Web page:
Water will be the rural issue of 2013 • Mississippi River barge traffic could stop in some areas by month's end • Montana senators oppose new frontier definition
This is shaping up to be the year of water in rural America. Okay, it might also be the year of energy. Or something else. But right now, there are a bunch of water stories that seem fundamental to rural America’s future.
Most of them have to do with water shortages. In today’s Austin American-Statesman, Asher Price reports that Texas is asking the U.S. Supreme Court to order New Mexico to release water down the Rio Grande into the state. Texas is arguing that New Mexico is not abiding by a 1938 agreement to deliver Texas’ share of Rio Grande River water.
Texas is charging that New Mexico is “illegally allowing diversions of both surface and underground water hydrologically connected to the Rio Grande downstream of Elephant Butte reservoir in New Mexico,” Price writes.
This isn’t the only water story in Texas. Just yesterday, the Lower Colorado River Authority voted to withhold releases of water from lakes in Central Texas that are used by rice farmers near the Gulf Coast to grow their crops.
Downstream interests have called on upriver interests (primarily cities, such as Austin) to support the construction of a new reservoir and to conserve water. “Please allow the entire basin to share the pain of the decision made today,” Matagorda County Judge Nate McDonald told the board.
Meanwhile, on the Mississippi River, a 200-mile section of the river could be essentially closed to commercial shipping by the end of the month. The U.S. Army Corps of Engineers says it can maintain a 9-foot channel until late January, but that is all the government is promising.
Already, business is down by up to half in the last few months at one barge service company, USA Today reports. Some shippers are switching to rail.
And, 2012 was the hottest year on record, a full degree higher than the last hottest year, which was 1998.
Scientists at the National Oceanic and Atmospheric Administration’s National Climatic Data Center told Politico that this means we should expect longer droughts and more dramatic rainfalls. “Big heat and big rain are the types of extreme events that we are seeing more often,” said Deke Arndt, chief of the climate monitoring branch.
As a result, in Iowa, 87 percent of the soil is still moisture short, even after an early winter blizzard.
Get used to it.
What’s The Frontier? — The National Journal reports that the two U.S. Senators from Montana object to a new definition of “frontier” being proposed by the Office of Health and Rural Policy.
The new rules would define more areas as “frontier” and therefore make them eligible for government grants and programs. Senators Max Baucus and Jon Tester fear this will make it harder for very remote places to benefit from these programs.
“Frontier counties in Montana … face significant problems in recruiting physicians and other health professionals; in supporting the range of services needed to meet basic health needs of the community,” the senators wrote. “Sparse population density is compounded by distance to services, but is, in and of itself, a defining characteristic of a frontier community.”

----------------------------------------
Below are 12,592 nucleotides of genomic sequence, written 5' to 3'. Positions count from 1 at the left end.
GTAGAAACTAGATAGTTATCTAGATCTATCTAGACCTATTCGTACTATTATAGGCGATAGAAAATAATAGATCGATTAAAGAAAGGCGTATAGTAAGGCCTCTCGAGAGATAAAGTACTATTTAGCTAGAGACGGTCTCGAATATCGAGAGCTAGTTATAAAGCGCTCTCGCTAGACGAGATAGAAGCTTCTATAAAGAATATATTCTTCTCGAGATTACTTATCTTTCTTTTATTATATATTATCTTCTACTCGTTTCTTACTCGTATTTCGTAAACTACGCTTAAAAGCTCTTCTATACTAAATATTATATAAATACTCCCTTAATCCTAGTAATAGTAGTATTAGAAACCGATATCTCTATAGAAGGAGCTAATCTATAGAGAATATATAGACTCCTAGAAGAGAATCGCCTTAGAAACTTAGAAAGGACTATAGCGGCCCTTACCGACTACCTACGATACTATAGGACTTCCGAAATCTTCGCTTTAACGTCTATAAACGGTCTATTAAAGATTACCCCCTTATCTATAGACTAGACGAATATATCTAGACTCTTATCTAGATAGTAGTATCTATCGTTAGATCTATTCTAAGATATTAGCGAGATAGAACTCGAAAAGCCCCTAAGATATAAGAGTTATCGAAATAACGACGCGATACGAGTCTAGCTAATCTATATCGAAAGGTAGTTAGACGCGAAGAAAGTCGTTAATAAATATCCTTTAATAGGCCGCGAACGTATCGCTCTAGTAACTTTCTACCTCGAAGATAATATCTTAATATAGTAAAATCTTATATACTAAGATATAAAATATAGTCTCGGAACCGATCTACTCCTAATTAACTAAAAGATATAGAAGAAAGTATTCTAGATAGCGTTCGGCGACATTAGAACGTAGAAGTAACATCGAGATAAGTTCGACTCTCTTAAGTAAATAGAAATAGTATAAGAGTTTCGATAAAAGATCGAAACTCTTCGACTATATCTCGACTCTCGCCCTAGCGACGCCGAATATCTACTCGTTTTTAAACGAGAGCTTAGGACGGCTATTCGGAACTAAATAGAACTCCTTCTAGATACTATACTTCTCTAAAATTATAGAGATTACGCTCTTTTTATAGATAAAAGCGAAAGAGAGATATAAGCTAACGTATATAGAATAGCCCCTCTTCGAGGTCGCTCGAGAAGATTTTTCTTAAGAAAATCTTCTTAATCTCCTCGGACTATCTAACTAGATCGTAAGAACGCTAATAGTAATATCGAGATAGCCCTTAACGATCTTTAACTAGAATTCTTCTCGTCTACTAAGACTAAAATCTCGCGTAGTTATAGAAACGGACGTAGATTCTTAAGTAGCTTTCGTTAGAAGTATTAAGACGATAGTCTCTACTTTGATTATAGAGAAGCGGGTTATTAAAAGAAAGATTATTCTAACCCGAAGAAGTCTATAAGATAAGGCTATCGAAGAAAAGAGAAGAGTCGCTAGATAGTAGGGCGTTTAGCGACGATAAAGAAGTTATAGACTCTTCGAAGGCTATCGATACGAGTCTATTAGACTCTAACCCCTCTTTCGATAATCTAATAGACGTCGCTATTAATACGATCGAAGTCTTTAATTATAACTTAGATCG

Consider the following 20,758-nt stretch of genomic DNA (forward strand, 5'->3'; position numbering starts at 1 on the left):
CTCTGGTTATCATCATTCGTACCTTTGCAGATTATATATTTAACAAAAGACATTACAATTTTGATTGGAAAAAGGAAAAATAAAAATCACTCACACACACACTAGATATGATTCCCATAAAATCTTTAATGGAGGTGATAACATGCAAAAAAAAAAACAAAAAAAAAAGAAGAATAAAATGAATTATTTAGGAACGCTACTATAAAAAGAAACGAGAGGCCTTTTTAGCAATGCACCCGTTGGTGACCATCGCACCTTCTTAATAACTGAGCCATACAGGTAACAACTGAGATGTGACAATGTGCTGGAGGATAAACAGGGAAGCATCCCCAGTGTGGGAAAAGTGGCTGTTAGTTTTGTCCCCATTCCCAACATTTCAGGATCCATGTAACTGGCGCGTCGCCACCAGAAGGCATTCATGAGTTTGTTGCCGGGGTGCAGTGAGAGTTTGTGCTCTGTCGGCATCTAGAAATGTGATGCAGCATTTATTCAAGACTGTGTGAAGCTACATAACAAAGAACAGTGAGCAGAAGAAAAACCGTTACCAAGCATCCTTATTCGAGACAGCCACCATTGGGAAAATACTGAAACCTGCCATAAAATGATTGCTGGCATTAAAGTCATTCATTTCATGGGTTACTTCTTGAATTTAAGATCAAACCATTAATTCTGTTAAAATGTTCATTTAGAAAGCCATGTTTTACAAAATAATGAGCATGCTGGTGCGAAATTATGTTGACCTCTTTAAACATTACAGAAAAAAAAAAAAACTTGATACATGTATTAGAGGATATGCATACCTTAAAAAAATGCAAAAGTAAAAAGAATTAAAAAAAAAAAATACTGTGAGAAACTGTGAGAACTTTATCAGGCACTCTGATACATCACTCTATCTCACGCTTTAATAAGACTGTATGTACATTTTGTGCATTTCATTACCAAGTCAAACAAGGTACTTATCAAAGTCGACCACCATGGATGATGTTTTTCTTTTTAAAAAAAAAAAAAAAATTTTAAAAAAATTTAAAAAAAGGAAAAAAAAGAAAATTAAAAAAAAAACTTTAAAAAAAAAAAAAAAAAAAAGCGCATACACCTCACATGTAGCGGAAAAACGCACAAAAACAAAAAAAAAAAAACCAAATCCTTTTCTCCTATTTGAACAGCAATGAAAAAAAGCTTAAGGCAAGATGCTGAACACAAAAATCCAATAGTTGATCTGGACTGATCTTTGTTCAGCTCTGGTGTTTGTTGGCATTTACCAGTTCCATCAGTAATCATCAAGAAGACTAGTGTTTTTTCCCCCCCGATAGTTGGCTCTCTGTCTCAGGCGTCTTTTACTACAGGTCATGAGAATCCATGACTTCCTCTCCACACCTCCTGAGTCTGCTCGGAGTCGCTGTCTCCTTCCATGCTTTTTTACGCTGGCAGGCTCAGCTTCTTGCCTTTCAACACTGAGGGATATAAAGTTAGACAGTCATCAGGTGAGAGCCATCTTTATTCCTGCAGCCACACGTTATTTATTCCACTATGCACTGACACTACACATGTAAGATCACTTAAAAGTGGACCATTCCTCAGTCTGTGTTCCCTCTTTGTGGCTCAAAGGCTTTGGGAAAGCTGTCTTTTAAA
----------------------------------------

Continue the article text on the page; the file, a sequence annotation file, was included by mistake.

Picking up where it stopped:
Emergency Postal Closings — Save the Post Office points out that the Postal Service continues to close post offices through suspensions. There were 124 offices closed in the last fiscal year through emergency suspensions. Mostly, the Postal Service says there are problems in securing a lease to the facility.
Many of the suspensions have occurred because the Postal Service, or its real estate agent CBRE, put unacceptable demands on the landlord, like a large rent reduction (as much as 30 percent) or an early-termination clause. So whenever a post office’s lease is coming to an end, it’s at risk for an emergency suspension. During the first six months of 2013, nearly 1,900 post offices will have a lease expiring.
SOTP has lists of those post offices with expiring leases.
America’s Favorite Joke — Alexandra Bradner notes that Hollywood (and New York and etc.,.) never get enough of making fun of poor people. The latest example is “Buckwild,” a new MTV “reality” show about West Virginians.
Remember the proposed CBS show, “The Real Beverly Hillbillies”? When that bit of “entertainment” was proposed, Rep. Hal Rogers of Kentucky said, “No one would dare propose creating a program focusing on stereotypes about African-Americans, Muslims or Jews … Why then would it be OK to bash those of us living in rural America?”
“Of course, we all know why,” writes Bradner. “Suffering people are so entertaining. There’s nothing more humorous than decades and decades of exploitation at the hands of the coal and natural gas industries, both of which have ravaged the landscape and choked its people in miserable jobs, hundreds of dark miles beneath the Earth’s surface.”
Scare Coyotes — A Nebraska high school uses coyote decoys to keep raccoons off the baseball field.
Let the Bison Roam — A judge has okayed a state plan that allows bison to roam freely outside Yellowstone National park.